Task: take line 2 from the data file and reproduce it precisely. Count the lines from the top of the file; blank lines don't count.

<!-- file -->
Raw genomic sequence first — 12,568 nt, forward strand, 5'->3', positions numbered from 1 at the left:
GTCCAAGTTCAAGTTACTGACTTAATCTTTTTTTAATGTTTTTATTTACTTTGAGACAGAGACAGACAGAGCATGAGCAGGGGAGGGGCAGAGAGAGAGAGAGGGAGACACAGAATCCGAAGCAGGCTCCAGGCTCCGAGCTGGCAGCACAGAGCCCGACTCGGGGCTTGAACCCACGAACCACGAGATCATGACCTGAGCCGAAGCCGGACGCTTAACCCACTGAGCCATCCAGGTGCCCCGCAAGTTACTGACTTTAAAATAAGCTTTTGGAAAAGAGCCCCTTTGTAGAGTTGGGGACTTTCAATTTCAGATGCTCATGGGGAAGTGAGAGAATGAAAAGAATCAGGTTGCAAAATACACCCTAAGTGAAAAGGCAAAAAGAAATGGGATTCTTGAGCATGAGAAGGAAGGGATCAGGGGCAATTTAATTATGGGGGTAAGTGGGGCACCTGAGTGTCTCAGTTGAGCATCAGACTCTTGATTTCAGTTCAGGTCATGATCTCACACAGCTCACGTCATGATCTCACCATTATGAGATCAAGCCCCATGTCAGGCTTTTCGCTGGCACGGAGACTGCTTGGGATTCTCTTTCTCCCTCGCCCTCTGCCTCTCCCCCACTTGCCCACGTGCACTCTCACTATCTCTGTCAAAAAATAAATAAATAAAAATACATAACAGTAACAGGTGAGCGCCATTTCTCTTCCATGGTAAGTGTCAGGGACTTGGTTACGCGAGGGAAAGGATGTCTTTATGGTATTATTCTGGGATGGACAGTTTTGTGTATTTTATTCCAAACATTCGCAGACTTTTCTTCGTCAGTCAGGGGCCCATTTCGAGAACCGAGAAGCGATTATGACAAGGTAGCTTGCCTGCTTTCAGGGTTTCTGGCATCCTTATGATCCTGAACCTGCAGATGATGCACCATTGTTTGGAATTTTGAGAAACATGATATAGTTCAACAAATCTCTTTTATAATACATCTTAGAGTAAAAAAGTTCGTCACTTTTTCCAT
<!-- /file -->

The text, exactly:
GTCCAAGTTCAAGTTACTGACTTAATCTTTTTTTAATGTTTTTATTTACTTTGAGACAGAGACAGACAGAGCATGAGCAGGGGAGGGGCAGAGAGAGAGAGAGGGAGACACAGAATCCGAAGCAGGCTCCAGGCTCCGAGCTGGCAGCACAGAGCCCGACTCGGGGCTTGAACCCACGAACCACGAGATCATGACCTGAGCCGAAGCCGGACGCTTAACCCACTGAGCCATCCAGGTGCCCCGCAAGTTACTGACTTTAAAATAAGCTTTTGGAAAAGAGCCCCTTTGTAGAGTTGGGGACTTTCAATTTCAGATGCTCATGGGGAAGTGAGAGAATGAAAAGAATCAGGTTGCAAAATACACCCTAAGTGAAAAGGCAAAAAGAAATGGGATTCTTGAGCATGAGAAGGAAGGGATCAGGGGCAATTTAATTATGGGGGTAAGTGGGGCACCTGAGTGTCTCAGTTGAGCATCAGACTCTTGATTTCAGTTCAGGTCATGATCTCACACAGCTCACGTCATGATCTCACCATTATGAGATCAAGCCCCATGTCAGGCTTTTCGCTGGCACGGAGACTGCTTGGGATTCTCTTTCTCCCTCGCCCTCTGCCTCTCCCCCACTTGCCCACGTGCACTCTCACTATCTCTGTCAAAAAATAAATAAATAAAAATACATAACAGTAACAGGTGAGCGCCATTTCTCTTCCATGGTAAGTGTCAGGGACTTGGTTACGCGAGGGAAAGGATGTCTTTATGGTATTATTCTGGGATGGACAGTTTTGTGTATTTTATTCCAAACATTCGCAGACTTTTCTTCGTCAGTCAGGGGCCCATTTCGAGAACCGAGAAGCGATTATGACAAGGTAGCTTGCCTGCTTTCAGGGTTTCTGGCATCCTTATGATCCTGAACCTGCAGATGATGCACCATTGTTTGGAATTTTGAGAAACATGATATAGTTCAACAAATCTCTTTTATAATACATCTTAGAGTAAAAAAGTTCGTCACTTTTTCCAT